Magical Mystery Tour to Abbey Road and beyond - 15 March 2018

We resisted pleas from our sub-aqua group to follow our traditional walk on the Thursday closest to Saint Patrick's day i.e. Saint Patrick's trail; foul weather overnight on Wednesday was expected to leave the ground even more waterlogged than usual. With the prospect of rain and wind easing off during Thursday morning we knew we were in for another perfect day for walking and we weren't disappointed.

Taking the train to Sydenham we disembarked and at the top of the stairs to the footbridge we set off in two groups - those who didn't know where they were going and those who waited to be told - it was a pattern of behaviour to be repeated later in the day. But we eventually regrouped and set off via Victoria Park, the Connswater Greenway to C.S. Lewis Square where we had a comfort stop and an unplanned cuppa for a few of the walkers.

Kathleen sat down just long enough to have her photo taken beside C.S. Lewis's wardrobe before we again set off along the Comber Greenway to Belfast's very own Abbey Road where we grabbed the chance to take some pics before heading into the grounds of the Stormont estate for 1:00pm lunch in the Mo Mowlem children's park.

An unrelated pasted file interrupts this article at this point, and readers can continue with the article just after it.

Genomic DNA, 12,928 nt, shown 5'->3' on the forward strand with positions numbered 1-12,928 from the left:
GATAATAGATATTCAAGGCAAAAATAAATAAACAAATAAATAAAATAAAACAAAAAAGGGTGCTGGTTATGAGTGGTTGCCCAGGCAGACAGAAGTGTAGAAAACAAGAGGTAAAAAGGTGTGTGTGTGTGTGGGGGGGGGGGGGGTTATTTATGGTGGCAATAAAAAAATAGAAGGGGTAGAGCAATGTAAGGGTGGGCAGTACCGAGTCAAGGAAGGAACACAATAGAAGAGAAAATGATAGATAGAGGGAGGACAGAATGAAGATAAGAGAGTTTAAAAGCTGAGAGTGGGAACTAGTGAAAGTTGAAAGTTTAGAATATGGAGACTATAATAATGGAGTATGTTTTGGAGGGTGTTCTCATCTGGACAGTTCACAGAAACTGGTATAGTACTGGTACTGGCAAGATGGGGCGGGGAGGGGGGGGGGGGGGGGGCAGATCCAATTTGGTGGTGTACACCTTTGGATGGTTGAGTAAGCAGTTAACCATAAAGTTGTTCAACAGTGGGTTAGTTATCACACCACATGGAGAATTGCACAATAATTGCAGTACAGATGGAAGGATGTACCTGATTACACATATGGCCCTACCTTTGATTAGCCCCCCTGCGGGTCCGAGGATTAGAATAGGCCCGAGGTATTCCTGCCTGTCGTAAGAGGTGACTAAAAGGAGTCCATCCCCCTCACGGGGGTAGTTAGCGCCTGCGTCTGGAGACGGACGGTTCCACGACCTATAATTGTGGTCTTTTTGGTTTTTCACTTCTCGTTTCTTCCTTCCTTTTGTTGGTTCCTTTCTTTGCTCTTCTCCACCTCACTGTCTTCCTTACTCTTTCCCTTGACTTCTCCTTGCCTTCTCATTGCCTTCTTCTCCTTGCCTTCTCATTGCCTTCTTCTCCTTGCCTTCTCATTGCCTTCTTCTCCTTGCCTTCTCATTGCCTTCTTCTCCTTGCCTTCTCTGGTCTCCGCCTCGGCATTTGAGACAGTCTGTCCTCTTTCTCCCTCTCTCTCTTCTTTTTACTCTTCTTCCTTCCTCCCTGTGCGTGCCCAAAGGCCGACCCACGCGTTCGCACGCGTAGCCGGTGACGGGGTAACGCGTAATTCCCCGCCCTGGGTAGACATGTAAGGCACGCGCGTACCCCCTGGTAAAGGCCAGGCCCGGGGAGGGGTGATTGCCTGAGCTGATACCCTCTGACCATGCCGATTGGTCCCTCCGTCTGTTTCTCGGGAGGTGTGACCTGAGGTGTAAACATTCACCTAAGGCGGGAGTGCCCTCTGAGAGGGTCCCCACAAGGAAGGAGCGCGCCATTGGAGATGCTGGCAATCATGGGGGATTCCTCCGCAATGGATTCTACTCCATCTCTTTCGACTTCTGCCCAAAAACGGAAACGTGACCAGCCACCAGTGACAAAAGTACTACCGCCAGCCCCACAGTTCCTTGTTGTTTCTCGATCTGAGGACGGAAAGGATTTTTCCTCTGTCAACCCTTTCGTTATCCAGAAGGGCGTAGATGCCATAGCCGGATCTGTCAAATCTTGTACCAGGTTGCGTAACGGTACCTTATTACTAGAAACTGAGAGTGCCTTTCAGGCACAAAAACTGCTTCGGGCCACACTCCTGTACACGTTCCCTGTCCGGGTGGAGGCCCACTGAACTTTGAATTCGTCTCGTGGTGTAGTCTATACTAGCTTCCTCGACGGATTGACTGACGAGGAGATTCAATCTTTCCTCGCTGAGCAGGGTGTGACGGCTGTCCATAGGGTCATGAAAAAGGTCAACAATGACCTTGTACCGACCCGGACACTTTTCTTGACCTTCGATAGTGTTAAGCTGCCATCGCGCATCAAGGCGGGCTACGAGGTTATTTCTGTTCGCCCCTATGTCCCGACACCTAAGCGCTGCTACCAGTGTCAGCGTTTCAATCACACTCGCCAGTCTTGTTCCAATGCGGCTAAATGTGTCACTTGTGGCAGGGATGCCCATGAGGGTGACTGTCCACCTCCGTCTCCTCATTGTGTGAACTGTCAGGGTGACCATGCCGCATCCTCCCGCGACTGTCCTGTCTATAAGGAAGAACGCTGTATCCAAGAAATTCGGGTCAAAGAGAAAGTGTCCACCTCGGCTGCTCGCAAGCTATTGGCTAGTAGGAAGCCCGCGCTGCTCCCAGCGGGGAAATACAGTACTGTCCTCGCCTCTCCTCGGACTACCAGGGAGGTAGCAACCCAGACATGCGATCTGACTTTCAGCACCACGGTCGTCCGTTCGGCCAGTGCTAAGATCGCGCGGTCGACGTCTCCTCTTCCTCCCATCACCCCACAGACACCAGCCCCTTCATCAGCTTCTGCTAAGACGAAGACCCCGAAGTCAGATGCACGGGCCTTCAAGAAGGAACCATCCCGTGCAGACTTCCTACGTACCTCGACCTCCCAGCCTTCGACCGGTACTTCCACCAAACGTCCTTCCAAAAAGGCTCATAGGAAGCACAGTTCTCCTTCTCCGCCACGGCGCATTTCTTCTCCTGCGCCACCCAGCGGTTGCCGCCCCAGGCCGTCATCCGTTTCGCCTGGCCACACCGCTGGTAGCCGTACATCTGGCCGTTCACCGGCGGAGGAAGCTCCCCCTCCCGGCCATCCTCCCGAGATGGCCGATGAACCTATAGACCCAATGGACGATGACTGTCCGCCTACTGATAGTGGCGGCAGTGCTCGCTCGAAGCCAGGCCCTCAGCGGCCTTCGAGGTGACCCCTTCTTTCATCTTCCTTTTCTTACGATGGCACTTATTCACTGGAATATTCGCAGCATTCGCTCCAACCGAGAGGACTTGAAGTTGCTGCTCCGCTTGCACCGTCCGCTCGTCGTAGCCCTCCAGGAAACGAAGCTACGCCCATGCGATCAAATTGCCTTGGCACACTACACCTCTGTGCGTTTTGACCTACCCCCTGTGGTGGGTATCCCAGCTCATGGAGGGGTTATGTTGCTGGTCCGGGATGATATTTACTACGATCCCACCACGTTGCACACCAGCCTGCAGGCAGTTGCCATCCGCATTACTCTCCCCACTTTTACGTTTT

Refreshed and reinvigorated, we then headed up to Stormont Buildings and despite our best efforts we were unable to detect much life about the place, so after a few more photo opportunities we made our way down to Massey Avenue and the bus back to the city centre.

Some of us decided that the walk back to the city centre might do us some good and set off at a brisk pace down the Belmont Road and Newtownards Road stopping along the way to enjoy some much needed refreshment and the paintings at Bittles Bar on Victoria Street. The walk was 18Km or 11.25miles. You can view the route of the walk (or rather the route as far as the Great Eastern Pub on the Newtownards Road) by clicking HERE

A few members of the group extended their magical mystery tour by catching the Bangor train for their return home but some helpful members of the public redirected them and it is believed they eventually made it back. Navigation lessons will be offered at a later date. Despite this, and even though we didn't get to enjoy the La Scala Menu at Stormont Hotel, a great day was had by all.